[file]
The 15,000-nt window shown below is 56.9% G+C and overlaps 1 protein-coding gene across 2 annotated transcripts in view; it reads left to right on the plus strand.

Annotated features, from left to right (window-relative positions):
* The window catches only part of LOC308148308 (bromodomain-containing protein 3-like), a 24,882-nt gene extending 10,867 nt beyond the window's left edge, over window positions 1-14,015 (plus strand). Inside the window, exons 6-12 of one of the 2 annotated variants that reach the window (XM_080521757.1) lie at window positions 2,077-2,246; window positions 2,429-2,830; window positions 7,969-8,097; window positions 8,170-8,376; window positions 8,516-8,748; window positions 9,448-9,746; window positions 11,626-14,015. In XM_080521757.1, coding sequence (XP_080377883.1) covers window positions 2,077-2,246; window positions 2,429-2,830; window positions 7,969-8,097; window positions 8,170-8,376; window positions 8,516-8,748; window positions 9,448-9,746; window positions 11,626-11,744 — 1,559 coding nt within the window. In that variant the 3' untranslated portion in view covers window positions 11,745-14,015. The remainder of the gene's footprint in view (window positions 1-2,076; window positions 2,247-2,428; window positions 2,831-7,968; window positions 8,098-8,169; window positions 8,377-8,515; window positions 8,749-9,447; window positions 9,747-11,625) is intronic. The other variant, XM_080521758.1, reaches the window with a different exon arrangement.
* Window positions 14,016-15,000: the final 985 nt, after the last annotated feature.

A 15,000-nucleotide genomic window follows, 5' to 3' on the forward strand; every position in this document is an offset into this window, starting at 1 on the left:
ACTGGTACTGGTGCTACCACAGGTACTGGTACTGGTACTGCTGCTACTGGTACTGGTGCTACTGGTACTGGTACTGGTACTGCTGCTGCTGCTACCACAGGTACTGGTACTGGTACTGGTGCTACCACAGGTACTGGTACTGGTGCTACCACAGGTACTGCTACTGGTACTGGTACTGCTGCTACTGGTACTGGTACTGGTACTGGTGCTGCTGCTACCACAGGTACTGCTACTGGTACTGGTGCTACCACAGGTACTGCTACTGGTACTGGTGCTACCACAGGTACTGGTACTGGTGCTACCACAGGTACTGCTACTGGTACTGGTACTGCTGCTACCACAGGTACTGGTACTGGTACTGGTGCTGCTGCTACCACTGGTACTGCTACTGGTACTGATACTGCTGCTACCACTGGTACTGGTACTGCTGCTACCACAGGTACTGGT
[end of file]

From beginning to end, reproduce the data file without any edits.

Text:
The 15,000-nt window shown below is 56.9% G+C and overlaps 1 protein-coding gene across 2 annotated transcripts in view; it reads left to right on the plus strand.

Annotated features, from left to right (window-relative positions):
* The window catches only part of LOC308148308 (bromodomain-containing protein 3-like), a 24,882-nt gene extending 10,867 nt beyond the window's left edge, over window positions 1-14,015 (plus strand). Inside the window, exons 6-12 of one of the 2 annotated variants that reach the window (XM_080521757.1) lie at window positions 2,077-2,246; window positions 2,429-2,830; window positions 7,969-8,097; window positions 8,170-8,376; window positions 8,516-8,748; window positions 9,448-9,746; window positions 11,626-14,015. In XM_080521757.1, coding sequence (XP_080377883.1) covers window positions 2,077-2,246; window positions 2,429-2,830; window positions 7,969-8,097; window positions 8,170-8,376; window positions 8,516-8,748; window positions 9,448-9,746; window positions 11,626-11,744 — 1,559 coding nt within the window. In that variant the 3' untranslated portion in view covers window positions 11,745-14,015. The remainder of the gene's footprint in view (window positions 1-2,076; window positions 2,247-2,428; window positions 2,831-7,968; window positions 8,098-8,169; window positions 8,377-8,515; window positions 8,749-9,447; window positions 9,747-11,625) is intronic. The other variant, XM_080521758.1, reaches the window with a different exon arrangement.
* Window positions 14,016-15,000: the final 985 nt, after the last annotated feature.

A 15,000-nucleotide genomic window follows, 5' to 3' on the forward strand; every position in this document is an offset into this window, starting at 1 on the left:
ACTGGTACTGGTGCTACCACAGGTACTGGTACTGGTACTGCTGCTACTGGTACTGGTGCTACTGGTACTGGTACTGGTACTGCTGCTGCTGCTACCACAGGTACTGGTACTGGTACTGGTGCTACCACAGGTACTGGTACTGGTGCTACCACAGGTACTGCTACTGGTACTGGTACTGCTGCTACTGGTACTGGTACTGGTACTGGTGCTGCTGCTACCACAGGTACTGCTACTGGTACTGGTGCTACCACAGGTACTGCTACTGGTACTGGTGCTACCACAGGTACTGGTACTGGTGCTACCACAGGTACTGCTACTGGTACTGGTACTGCTGCTACCACAGGTACTGGTACTGGTACTGGTGCTGCTGCTACCACTGGTACTGCTACTGGTACTGATACTGCTGCTACCACTGGTACTGGTACTGCTGCTACCACAGGTACTGGT